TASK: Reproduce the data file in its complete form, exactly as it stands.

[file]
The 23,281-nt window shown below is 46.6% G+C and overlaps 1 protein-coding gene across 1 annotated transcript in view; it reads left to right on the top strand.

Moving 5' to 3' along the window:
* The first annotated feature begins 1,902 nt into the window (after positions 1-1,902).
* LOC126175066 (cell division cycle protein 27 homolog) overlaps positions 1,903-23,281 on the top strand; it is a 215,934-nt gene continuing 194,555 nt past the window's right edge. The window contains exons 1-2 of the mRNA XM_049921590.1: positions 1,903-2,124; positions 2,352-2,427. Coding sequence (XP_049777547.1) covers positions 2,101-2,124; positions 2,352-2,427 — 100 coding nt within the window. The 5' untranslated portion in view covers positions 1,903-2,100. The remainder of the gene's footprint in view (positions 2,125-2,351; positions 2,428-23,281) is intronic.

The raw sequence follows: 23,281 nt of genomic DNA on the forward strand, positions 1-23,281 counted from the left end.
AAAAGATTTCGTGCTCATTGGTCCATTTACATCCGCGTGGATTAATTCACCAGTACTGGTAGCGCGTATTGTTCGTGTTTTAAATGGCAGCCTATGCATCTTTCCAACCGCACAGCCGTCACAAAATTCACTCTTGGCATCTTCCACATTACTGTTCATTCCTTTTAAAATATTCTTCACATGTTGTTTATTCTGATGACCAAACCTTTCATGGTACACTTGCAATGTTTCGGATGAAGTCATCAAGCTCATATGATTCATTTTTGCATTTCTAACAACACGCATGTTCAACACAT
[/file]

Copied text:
The 23,281-nt window shown below is 46.6% G+C and overlaps 1 protein-coding gene across 1 annotated transcript in view; it reads left to right on the top strand.

Moving 5' to 3' along the window:
* The first annotated feature begins 1,902 nt into the window (after positions 1-1,902).
* LOC126175066 (cell division cycle protein 27 homolog) overlaps positions 1,903-23,281 on the top strand; it is a 215,934-nt gene continuing 194,555 nt past the window's right edge. The window contains exons 1-2 of the mRNA XM_049921590.1: positions 1,903-2,124; positions 2,352-2,427. Coding sequence (XP_049777547.1) covers positions 2,101-2,124; positions 2,352-2,427 — 100 coding nt within the window. The 5' untranslated portion in view covers positions 1,903-2,100. The remainder of the gene's footprint in view (positions 2,125-2,351; positions 2,428-23,281) is intronic.

The raw sequence follows: 23,281 nt of genomic DNA on the forward strand, positions 1-23,281 counted from the left end.
AAAAGATTTCGTGCTCATTGGTCCATTTACATCCGCGTGGATTAATTCACCAGTACTGGTAGCGCGTATTGTTCGTGTTTTAAATGGCAGCCTATGCATCTTTCCAACCGCACAGCCGTCACAAAATTCACTCTTGGCATCTTCCACATTACTGTTCATTCCTTTTAAAATATTCTTCACATGTTGTTTATTCTGATGACCAAACCTTTCATGGTACACTTGCAATGTTTCGGATGAAGTCATCAAGCTCATATGATTCATTTTTGCATTTCTAACAACACGCATGTTCAACACAT